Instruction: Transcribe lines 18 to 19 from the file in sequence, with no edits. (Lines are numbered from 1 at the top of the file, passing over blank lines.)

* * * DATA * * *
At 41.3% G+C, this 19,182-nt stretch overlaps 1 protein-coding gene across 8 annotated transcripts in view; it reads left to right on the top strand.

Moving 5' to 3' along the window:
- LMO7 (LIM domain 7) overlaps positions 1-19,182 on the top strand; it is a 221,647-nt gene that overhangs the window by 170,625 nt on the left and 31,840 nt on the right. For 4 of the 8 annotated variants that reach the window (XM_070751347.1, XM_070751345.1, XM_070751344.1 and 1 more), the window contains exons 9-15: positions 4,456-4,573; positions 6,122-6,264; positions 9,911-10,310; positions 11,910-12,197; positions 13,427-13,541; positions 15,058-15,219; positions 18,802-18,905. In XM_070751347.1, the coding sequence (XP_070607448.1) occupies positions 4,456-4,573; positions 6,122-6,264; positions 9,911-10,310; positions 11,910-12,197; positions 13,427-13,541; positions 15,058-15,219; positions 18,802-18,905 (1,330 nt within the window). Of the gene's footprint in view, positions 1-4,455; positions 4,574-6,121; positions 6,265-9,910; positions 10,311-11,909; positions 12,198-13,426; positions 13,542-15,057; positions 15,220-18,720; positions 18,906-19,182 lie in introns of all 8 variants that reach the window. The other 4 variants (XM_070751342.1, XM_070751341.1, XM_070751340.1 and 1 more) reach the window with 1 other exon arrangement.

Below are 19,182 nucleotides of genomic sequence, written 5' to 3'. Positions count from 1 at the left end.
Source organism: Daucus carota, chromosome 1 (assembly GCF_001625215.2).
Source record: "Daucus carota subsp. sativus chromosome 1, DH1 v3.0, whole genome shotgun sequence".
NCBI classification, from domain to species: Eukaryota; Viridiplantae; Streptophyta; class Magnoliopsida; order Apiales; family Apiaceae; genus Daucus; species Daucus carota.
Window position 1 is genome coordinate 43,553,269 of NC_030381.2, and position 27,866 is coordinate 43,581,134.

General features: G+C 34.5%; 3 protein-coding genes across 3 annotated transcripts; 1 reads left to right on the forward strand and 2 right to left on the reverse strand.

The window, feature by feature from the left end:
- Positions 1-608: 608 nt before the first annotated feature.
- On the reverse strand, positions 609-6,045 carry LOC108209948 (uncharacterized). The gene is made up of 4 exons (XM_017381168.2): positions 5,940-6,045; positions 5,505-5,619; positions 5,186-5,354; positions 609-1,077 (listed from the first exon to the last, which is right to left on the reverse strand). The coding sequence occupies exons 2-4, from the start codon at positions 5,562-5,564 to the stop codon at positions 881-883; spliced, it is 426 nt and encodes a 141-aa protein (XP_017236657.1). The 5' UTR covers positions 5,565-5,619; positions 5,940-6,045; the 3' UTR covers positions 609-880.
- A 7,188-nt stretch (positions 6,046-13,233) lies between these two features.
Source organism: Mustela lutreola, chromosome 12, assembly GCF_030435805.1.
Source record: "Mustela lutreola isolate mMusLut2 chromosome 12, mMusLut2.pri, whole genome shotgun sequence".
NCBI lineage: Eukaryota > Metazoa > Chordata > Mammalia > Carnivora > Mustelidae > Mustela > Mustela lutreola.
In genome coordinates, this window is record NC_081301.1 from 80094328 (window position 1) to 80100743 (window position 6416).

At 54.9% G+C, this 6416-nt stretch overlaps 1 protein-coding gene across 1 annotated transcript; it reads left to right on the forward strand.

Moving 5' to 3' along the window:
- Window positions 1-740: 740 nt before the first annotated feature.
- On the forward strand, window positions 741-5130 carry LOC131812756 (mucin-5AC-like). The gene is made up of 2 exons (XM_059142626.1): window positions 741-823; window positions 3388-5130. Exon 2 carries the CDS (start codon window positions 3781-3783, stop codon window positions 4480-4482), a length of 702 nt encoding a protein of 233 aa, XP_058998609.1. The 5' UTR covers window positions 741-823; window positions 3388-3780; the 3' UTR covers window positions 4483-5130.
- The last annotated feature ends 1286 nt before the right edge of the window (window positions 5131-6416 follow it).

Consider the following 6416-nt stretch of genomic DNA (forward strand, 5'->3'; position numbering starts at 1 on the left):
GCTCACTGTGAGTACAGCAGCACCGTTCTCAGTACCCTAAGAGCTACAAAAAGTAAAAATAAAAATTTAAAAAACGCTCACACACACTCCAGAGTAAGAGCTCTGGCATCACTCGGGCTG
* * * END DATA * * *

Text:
At 54.9% G+C, this 6416-nt stretch overlaps 1 protein-coding gene across 1 annotated transcript; it reads left to right on the forward strand.

Moving 5' to 3' along the window: